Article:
Bruno Mars Gave a Show Despite Illness, With Help From His High-Energy Backing Band

Bruno Mars
American Airlines Center, Dallas
Friday, Oct. 27, 2017

Bruno Mars and his backing band, the Hooligans, brought the house down Friday night. They had the crowd dancing in the aisles for nearly the entire time. But during some of the slower ballads, Mars’ drawn face flickered with hints of weariness.

The day after the show, Mars canceled his Monday concert in Denver, saying he had a sinus infection. "I had it in Dallas and was able to power through, but I'm afraid I made it worse," he wrote.

Mars has trekked across the globe on his grueling, 166-date 24K Magical Tour since March. It started in Europe and will continue until next July.

Luckily, Mars had great support in the Hooligans, who imbued the arena with energy when Mars lagged. They are seasoned performers whom Mars “rehearsed the hell out of."

It’s easy to underestimate Mars. He makes pop hits, he’s good looking and he may be a little bit of a sappy love addict, if his songs are any indication. Yet he’s a skilled showman who lights up a room as big as the American Airlines Center.

His early training has surely played a huge a part in this success. Mars was born to a percussionist father and a singer-dancer mother who met when they performed at a Hilton in Hawaii. They raised their kids in show business, starting a family act that had a successful run until the couple divorced.

Whether it was nature or nurture, Mars had been bitten by the performance bug. Last year, he told Rolling Stone that even if he hadn’t made it big, he'd be on a stage in a bar somewhere with a guitar in hand.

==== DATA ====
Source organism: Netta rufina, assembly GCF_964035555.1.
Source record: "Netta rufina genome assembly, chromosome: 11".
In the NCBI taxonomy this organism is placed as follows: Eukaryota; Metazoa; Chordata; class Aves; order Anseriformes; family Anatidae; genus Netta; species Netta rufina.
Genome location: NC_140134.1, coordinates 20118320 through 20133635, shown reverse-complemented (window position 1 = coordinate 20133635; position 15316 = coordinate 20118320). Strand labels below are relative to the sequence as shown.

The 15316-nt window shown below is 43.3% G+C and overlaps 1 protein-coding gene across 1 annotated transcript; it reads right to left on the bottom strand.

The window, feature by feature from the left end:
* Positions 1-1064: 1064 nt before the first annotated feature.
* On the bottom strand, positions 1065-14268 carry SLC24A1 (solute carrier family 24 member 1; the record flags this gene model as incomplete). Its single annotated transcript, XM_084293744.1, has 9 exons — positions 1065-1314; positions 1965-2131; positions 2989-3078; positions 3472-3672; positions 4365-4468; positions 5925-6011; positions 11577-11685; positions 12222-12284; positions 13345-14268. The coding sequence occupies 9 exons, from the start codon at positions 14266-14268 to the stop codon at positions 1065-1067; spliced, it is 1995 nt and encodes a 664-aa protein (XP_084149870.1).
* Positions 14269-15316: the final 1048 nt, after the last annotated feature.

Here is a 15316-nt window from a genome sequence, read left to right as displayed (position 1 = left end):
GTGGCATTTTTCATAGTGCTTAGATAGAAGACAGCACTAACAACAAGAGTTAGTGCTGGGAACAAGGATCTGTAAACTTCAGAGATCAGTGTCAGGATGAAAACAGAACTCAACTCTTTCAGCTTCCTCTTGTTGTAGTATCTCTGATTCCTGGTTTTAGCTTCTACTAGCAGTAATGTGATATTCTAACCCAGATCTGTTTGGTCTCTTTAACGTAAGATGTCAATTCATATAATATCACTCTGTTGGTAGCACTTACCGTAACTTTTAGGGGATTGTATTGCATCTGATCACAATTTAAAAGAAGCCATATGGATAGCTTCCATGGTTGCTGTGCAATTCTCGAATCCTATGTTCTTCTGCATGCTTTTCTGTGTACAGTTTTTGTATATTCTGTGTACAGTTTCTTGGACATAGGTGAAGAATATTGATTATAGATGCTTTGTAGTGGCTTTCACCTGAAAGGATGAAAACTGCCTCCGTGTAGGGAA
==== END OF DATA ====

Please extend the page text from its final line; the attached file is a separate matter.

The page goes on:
Mars hopped on the guitar for several numbers Friday night, which was somewhat surprising, given the fact that his backing band is superb.

All eight members are fantastic musicians: Mars’ brother Eric Hernandez on drums, Kameron Whalum III on trombone, Jamareo Artis on bass, Phred Brown on guitar, John Fossitt on keyboard, James King on trumpet, Dwayne Dugger on saxophone and Philip Lawrence on background vocals.

Unlike in televised performances where Mars’ mug monopolizes most of the camera time, in the stage show, the Hooligans shone as bright as Mars. Dressed in matching Hooligans baseball uniforms, they looked the part of a cohesive unit and played like a team of brothers, mock fighting and hamming it up onstage.

The Hooligans double as backup dancers, enacting physically demanding choreography in the midst of playing their instruments. How they do it is a mystery. How they do it for two hours straight is something akin to magic.

While most of the guys’ energy waned slightly halfway through the hour-and-45-minute set, Artis was the lone holdout; he seemed to possess qualities of boundless energy and unflagging pep.

Mars’ show was a sight to behold and was presented on one of the best stage sets seen at AAC. The stage was bordered by modish light panels that lit up and glowed in ways that evoked swanky ultralounge meets Saturday Night Fever dance floor. More light panels and light-up columns descended from the ceiling, and lasers shone into the crowd for various songs.

These big shows by the megastars often get bogged down by the bag of tricks they dump on the audience — stuff like fog, lasers, hydraulic platforms, pyrotechnics and fireworks. And while Mars’ show made use of four of those, it somehow worked, probably because Mars never relied on them. His team’s performance would have lit up the arena without the bells and whistles.

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